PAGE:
Saturday, July 04, 2009

Berkeley on America

America or The Muse's Refuge
A Prophecy

The Muse, disgusted at an Age and Clime,
Barren of every glorious Theme,
In distant Lands now waits a better Time,
Producing subjects worthy Fame:

In happy Climes, where from the genial Sun
And virgin Earth such Scenes ensue,
The Force of Art by Nature seems outdone,
And fancied Beauties by the true:

There shall be sung another golden Age,
The rise of Empire and of Arts,
The Good and Great inspiring epic Rage,
The wisest Heads and noblest Hearts.

Not such as Europe breeds in her decay;
Such as she bred when fresh and young,
When heav'nly Flame did animate her Clay,
By future Poets shall be sung.

Westward the Course of Empire takes its Way;
The four first Acts already past,
A fifth shall close the Drama with the Day;
Time's noblest Offspring is the last.

It was this poem, by the way, that led to a city in California being named after the Irish philosopher (albeit under an Anglicized pronunciation). Berkeley went to great lengths to gather together the resources for building a college in Bermuda for Native Americans. He even went across the Atlantic for it, although he never got to Bermuda, and crucial funds were never handed over to him. Instead he spent some time in New England, where he enriched the libraries of some backwoods colleges there called Harvard and Yale. When he left he also turned his farm over to Yale so that the rent from it could help support the tuition of three students in Greek and Latin.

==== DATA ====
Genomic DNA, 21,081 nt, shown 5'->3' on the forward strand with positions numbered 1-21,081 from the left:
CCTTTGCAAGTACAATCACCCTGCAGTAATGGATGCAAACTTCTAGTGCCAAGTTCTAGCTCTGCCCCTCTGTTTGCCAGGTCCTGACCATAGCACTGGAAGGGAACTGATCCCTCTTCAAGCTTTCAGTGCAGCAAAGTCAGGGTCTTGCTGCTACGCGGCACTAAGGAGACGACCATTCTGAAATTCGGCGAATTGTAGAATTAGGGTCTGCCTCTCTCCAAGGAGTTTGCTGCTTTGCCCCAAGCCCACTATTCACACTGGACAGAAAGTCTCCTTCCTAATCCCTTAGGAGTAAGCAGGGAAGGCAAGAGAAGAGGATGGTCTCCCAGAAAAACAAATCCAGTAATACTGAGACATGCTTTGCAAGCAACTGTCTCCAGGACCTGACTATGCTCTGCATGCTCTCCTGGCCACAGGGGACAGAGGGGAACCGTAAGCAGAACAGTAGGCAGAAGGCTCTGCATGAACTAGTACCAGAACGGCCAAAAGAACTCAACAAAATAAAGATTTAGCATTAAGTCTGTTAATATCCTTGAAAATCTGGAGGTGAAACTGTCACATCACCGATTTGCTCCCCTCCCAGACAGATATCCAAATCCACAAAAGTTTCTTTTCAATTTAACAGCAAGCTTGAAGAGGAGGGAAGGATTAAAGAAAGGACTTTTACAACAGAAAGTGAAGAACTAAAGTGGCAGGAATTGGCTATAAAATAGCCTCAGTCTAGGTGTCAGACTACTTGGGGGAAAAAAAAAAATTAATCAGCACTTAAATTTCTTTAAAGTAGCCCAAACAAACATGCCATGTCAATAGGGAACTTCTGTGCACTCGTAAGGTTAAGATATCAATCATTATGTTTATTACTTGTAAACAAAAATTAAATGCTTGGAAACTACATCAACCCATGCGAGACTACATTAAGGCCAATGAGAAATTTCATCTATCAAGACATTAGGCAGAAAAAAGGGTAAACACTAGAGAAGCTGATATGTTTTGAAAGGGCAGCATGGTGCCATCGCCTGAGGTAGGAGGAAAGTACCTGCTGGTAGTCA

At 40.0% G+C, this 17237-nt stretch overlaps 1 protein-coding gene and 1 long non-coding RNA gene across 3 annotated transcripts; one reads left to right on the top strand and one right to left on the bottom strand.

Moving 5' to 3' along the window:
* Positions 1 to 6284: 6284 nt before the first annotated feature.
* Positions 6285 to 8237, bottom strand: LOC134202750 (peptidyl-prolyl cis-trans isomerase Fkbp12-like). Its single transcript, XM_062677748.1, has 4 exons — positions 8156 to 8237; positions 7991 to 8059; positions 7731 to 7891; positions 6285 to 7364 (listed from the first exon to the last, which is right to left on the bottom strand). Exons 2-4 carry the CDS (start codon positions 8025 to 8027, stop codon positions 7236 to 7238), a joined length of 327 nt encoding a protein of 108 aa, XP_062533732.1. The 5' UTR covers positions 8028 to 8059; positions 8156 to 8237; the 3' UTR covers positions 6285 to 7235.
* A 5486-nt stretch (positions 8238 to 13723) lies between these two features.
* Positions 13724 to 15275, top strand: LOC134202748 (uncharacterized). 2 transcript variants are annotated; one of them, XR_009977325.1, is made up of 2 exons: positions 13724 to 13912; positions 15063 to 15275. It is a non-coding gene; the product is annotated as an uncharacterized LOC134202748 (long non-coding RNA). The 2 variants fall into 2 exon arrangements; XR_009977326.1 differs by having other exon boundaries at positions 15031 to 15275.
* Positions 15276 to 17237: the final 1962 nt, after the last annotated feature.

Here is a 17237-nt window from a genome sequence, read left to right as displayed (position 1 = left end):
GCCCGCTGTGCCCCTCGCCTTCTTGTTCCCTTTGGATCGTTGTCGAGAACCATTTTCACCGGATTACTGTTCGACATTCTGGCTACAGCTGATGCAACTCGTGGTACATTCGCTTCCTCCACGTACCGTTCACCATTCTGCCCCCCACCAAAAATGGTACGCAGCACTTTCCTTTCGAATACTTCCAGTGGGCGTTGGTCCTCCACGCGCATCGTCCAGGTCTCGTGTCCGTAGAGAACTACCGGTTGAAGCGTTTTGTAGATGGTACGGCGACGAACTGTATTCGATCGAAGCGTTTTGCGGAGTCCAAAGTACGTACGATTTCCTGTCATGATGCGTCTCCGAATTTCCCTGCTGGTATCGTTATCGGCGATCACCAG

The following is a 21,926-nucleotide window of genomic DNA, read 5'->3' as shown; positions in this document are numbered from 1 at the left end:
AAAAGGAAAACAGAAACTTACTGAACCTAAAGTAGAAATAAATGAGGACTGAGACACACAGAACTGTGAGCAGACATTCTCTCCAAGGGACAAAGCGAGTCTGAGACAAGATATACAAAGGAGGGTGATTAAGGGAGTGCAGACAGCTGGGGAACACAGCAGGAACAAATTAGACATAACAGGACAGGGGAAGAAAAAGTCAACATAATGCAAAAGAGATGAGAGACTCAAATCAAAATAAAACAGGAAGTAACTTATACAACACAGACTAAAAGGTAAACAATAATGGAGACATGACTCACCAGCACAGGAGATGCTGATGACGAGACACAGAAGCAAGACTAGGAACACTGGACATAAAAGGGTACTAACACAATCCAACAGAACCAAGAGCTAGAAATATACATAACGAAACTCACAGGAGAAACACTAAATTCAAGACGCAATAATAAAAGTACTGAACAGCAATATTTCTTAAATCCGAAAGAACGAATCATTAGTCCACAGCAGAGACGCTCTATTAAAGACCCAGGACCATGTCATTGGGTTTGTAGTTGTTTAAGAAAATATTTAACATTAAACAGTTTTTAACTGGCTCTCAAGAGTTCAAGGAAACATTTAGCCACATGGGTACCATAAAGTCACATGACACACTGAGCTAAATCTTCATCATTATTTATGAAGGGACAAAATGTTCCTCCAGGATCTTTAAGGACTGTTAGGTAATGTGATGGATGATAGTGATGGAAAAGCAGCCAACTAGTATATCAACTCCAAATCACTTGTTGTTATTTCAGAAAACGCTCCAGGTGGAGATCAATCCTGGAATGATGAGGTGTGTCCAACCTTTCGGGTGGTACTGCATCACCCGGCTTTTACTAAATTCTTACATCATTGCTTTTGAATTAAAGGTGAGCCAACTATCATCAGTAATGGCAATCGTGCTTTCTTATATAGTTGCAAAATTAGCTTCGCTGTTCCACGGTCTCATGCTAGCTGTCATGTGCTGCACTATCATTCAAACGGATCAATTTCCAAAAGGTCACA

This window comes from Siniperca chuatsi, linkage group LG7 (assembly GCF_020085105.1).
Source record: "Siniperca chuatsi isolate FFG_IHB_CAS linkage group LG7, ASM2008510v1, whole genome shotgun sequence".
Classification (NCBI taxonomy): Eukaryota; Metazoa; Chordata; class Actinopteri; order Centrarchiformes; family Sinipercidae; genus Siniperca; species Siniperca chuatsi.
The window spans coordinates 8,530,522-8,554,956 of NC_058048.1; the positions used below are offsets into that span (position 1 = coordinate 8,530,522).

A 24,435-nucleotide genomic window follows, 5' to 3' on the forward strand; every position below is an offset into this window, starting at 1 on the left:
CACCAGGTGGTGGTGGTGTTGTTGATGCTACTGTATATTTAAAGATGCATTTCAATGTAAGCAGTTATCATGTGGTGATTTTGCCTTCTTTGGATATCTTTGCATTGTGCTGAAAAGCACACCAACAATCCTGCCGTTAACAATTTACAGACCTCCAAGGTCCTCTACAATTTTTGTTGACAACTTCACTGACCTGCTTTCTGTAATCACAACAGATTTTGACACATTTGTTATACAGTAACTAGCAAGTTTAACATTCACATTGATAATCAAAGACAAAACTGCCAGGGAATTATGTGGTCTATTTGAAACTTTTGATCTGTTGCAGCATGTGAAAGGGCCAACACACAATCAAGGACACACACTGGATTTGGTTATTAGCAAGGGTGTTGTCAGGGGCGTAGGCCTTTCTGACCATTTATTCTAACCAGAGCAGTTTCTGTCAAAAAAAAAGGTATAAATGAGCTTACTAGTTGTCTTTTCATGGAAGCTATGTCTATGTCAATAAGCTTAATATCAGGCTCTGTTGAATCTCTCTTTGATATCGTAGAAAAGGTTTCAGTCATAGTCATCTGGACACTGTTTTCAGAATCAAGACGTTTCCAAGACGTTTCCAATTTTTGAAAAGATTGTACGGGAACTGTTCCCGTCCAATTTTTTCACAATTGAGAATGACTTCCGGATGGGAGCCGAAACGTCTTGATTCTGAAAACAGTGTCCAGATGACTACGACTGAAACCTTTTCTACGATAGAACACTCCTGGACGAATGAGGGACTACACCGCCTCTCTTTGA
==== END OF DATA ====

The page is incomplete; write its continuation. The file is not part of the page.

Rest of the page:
Berkeley's poem is in a sense less about America -- which in the early eighteenth century was still more a matter of promise and hope than any definite greatness -- and more about the light of education; it was education, the possibility of the establishment of America as a "Muse's refuge," that struck him as being so full of potential.

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